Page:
The Florida Department of Education was already the best in the nation for reporting on K-12 course enrollments at the state, district and school levels. This spring they even improved upon that by adding dual enrollment courses to their course enrollment spreadsheets.
But adding dual enrollment courses into the now-traditional Bridge to Tomorrow analysis of district course enrollment rates for the high school subjects recommended by the American Society for Engineering Education (chemistry, physics, precalculus and calculus) didn’t change this – Seminole and Brevard Counties are still the best districts in Florida at preparing students for college STEM majors.
The course enrollment rate for a district in a particular subject (chemistry, physics, precalculus or calculus) is given by the number of students in all high school grades (9-12) enrolled in the subject divided by the number of 12th graders in the district, multiplied by 100. This way of calculating a course enrollment rate is intended to approximate the course-taking rate, which can only be determined by examining transcripts.
While the plots below use Spring 2019 course enrollments, the numbers of 12th graders (used as the denominator in calculating course enrollment rates) are those measured in the Fall of 2018.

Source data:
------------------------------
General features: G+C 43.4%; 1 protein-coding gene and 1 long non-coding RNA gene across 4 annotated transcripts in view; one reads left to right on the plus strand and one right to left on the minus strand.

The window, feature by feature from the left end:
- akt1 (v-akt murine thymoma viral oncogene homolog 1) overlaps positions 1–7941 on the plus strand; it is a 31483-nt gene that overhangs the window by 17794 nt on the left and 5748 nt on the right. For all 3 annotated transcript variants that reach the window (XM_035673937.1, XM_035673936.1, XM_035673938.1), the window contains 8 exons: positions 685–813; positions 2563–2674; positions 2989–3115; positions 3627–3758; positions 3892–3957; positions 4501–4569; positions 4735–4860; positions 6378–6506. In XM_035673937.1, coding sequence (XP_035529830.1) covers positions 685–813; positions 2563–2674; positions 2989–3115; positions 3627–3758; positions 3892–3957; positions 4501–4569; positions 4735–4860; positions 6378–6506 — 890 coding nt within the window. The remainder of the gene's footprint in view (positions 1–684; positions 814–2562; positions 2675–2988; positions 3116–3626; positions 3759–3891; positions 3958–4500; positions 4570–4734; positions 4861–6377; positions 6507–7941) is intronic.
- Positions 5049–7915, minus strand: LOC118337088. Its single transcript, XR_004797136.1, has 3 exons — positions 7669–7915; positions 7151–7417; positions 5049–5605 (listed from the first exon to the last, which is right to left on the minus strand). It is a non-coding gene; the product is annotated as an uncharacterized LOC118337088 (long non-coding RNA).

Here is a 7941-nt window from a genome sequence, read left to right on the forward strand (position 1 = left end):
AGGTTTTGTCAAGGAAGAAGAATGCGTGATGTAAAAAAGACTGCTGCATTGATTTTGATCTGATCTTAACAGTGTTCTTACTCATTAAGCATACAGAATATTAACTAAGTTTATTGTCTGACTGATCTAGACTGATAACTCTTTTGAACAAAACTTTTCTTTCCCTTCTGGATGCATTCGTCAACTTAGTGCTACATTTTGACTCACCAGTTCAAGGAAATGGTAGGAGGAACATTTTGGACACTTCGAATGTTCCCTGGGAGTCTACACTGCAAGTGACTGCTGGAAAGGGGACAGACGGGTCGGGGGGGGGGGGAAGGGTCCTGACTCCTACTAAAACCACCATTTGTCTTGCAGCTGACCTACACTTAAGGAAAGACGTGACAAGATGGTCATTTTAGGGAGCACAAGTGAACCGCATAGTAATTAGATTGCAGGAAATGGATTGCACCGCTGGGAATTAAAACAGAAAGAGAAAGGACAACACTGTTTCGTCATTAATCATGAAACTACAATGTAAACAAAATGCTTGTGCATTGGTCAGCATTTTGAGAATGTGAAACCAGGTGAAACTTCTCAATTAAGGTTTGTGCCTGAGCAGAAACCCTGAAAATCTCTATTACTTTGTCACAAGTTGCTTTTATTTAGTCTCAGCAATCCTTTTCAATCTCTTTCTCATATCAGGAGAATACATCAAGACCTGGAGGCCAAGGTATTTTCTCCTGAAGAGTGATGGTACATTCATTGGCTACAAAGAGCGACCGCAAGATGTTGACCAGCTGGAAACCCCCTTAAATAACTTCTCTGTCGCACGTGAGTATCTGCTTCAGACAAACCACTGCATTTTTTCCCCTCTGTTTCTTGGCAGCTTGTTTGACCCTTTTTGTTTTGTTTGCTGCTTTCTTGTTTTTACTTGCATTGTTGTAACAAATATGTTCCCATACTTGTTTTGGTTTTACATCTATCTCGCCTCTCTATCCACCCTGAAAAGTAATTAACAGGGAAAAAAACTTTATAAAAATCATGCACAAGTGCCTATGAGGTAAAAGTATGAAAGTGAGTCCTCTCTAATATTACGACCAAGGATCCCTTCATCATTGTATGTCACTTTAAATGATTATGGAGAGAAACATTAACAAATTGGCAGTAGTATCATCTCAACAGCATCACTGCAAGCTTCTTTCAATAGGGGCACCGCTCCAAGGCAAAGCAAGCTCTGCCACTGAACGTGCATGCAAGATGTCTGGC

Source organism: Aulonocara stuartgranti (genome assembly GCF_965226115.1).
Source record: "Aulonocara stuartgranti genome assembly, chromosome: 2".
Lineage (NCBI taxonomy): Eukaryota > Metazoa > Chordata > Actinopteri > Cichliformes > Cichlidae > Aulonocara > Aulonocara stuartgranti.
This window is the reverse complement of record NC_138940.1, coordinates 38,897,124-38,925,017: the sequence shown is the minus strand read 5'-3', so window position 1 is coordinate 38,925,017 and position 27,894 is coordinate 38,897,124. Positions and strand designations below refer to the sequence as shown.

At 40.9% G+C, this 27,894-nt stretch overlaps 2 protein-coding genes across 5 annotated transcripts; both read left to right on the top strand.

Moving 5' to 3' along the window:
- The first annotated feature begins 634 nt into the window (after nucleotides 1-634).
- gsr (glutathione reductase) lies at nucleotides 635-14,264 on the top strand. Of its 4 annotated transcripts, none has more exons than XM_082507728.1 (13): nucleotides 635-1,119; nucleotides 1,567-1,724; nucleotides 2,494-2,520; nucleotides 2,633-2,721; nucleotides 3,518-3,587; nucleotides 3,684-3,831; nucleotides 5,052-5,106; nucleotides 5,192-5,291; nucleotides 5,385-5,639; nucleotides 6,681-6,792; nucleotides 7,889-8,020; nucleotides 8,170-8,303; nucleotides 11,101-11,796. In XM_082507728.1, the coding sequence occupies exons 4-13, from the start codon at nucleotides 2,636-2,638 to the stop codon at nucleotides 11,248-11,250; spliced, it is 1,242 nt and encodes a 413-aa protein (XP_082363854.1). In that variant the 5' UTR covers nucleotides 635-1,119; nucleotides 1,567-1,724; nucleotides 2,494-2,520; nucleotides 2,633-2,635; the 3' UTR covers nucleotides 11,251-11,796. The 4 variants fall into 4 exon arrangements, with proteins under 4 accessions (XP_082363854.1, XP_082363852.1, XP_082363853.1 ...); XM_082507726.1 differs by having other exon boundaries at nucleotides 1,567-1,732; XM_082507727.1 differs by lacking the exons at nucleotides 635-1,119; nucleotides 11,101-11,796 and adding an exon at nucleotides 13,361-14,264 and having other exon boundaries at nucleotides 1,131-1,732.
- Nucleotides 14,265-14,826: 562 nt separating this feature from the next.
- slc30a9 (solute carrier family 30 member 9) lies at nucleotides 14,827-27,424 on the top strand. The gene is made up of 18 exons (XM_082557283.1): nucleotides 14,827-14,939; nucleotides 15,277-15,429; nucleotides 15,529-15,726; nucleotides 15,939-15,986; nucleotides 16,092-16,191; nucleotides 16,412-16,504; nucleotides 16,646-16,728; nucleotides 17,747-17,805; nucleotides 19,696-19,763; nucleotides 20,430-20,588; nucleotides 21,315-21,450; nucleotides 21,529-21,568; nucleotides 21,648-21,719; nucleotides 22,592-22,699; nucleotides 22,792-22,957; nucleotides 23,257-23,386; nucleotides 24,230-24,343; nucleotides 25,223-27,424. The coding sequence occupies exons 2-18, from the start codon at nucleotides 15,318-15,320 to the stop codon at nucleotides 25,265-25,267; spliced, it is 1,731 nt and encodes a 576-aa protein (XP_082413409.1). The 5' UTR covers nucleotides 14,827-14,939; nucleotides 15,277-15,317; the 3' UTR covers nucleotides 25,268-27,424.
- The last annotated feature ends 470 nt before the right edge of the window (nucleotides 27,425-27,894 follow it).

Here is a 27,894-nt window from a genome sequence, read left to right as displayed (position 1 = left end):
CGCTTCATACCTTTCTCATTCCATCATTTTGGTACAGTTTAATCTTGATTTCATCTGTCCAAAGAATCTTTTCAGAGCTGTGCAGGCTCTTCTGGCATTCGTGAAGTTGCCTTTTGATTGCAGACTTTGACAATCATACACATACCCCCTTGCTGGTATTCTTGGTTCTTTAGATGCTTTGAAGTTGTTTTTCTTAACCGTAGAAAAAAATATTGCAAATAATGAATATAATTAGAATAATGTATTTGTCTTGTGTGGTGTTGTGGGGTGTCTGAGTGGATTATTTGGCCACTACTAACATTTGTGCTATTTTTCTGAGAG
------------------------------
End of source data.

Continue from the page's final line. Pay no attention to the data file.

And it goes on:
The “STEM Career Prep Index” is the sum of the course enrollment rates for chemistry, physics, precalculus and calculus. Seminole and Brevard Counties top the STEM Career Prep Index ranking again for Spring 2019.
It’s worth noting that in 2015 we contacted state departments of education around the nation to determine physics enrollment rates for other states. Thirty-one jurisdictions (thirty states plus DC) responded. The “national” physics course enrollment rate determined in that survey was 40 enrollments per 100 12th graders, which was close to the national physics-taking rate of 39% determined by the American Institute of Physics Statistical Research Group for the national high school graduating class of 2013. Only three school districts in Florida – Brevard, Seminole and Monroe – have physics enrollment rates that exceed the “national” 40 students per 100 12th graders rate.